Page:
Experience a unique moment in time with
Dances of Cranes LLC
People are ready for winter's end. For those who live in Garden County, there's a bright spot. They await the great migration. Ears perk for the first calls of the Sandhill Crane, sometime around Valentine's Day. Soon after the first arrivals, their numbers swell and their collective song reverberates throughout the land. Join us in welcoming the Sandhill Cranes!
In Garden County, Nebraska, the North Platte River is the stop over for tens of thousands of Sandhill Cranes, and the only wild band of rare, endangered Whooping Cranes. This river valley is known for the wide array of bird species which converge here for days, or weeks. during migration. Ornithologists have counted many hundreds of species every Spring. It is an event to behold...hands down for those who revel in joyful noise!
For thousands of years, each Spring, the skies over the Platte River fill with bird calls. Millions of ducks, geese, cranes and many other bird species migrate through the Central Flyway. which is shaped like an hourglass, the narrowest part converging at the Platte River Basin. Ecologists say this is one of the world's greatest wildlife spectacles.
Sandhill Cranes are noted for their elaborate courtship displays. Two displays are used to form mating pairs, while three other displays occur only between mates and serve to maintain the pair bond. They frequently preen with vegetation and mud, stained with iron oxide resulting in a reddish brown color rather than their natural gray. Most species have specific terms by which they are referred when they gather in great numbers, but not the Sandhill Crane. They have many collective nouns including a construction, a dance, a sedge, a siege and a swoop of cranes. They are also the oldest known bird species still surviving - a crane fossil was found that was dated approximately ten million years old.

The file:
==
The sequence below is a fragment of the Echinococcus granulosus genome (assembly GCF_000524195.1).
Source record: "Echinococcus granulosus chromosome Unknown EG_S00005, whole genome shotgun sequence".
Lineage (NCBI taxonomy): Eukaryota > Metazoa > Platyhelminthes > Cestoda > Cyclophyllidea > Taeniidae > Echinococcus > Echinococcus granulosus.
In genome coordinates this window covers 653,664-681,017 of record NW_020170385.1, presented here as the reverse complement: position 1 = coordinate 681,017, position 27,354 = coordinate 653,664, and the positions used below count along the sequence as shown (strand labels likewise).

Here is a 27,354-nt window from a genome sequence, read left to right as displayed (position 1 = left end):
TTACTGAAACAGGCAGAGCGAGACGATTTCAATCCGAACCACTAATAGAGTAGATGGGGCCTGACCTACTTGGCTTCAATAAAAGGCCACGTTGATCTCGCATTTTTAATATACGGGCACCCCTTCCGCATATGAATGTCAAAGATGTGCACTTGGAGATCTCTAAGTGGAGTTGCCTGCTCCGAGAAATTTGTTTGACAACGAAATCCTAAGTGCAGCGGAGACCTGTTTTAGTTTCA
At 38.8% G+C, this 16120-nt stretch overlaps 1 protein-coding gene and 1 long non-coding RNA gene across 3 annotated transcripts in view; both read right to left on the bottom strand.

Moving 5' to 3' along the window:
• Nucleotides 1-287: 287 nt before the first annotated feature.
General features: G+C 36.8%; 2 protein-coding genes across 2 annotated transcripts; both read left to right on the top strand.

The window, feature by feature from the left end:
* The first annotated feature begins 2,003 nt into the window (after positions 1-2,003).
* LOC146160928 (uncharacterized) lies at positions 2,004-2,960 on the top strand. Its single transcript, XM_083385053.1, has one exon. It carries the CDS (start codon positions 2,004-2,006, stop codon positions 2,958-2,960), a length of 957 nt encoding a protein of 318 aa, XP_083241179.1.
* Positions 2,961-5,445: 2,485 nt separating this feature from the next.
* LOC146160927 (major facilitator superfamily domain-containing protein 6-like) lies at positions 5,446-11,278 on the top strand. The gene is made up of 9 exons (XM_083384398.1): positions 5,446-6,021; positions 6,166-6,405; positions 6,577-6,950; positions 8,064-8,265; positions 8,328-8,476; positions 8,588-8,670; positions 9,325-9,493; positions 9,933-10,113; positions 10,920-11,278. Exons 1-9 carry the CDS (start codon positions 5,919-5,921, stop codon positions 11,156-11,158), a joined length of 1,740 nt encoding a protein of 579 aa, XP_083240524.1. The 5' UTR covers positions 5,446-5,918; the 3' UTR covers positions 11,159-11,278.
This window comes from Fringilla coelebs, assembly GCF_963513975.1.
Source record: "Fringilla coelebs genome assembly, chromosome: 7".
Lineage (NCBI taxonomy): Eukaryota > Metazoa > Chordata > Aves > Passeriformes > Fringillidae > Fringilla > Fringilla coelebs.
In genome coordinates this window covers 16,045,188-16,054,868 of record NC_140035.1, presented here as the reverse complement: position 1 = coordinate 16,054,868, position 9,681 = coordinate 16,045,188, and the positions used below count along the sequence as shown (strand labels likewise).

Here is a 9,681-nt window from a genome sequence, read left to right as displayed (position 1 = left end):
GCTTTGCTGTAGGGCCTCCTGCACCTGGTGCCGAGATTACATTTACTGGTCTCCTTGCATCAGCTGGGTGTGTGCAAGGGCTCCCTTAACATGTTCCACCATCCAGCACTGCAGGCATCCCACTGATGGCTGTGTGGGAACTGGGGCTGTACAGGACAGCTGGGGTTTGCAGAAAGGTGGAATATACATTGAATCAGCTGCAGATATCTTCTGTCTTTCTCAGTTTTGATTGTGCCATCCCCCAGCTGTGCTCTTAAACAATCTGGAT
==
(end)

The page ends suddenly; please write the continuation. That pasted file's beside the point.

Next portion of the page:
We would like to share our unique, rural perspective of the Sandhill Cranes . . . the way a local farmer/rancher experiences this event. Since this part of the North Platte River is such an important respite for the cranes, we are focusing on a small scale, low key approach. We will hear clucking, chirping, whistling, chirring as they prepare for an early morning lift off to fallow fields, where they feed through the day.
The generosity of local landowners, ranchers, community
members and those who simply love this area combined
efforts to bring the hearty avian fan a unique moment in
If you plan to stay overnight, we encourage you to
stay near the Village of Lewellen. Beginning March 1st through
March 9th we will rendezvous at the Lewellen Lodge at 5:00 am.
From March 10th through March 31st (due to the time change)
we will rendezvous at 6:00 am again, at the Lewellen Lodge.
We must be inside the blind well before daybreak.
Please keep in mind:
This is, in some respects, a stealth operation. The cranes
are extremely alert.
It will be cold, dress accordingly.
Avoid windbreaker (nylon, polyester, etc.) corduroy and
other materials that are noisy with movement.
It will be dark, we will provide you with small lights.
No perfume, soaps, colognes, chewing gum, laundry soap,
fragrance. Scent free!
We will have to be very quiet from entry to exit.
No restrooms available.
No food will be allowed, however, beverage will be provided.
For additional activities: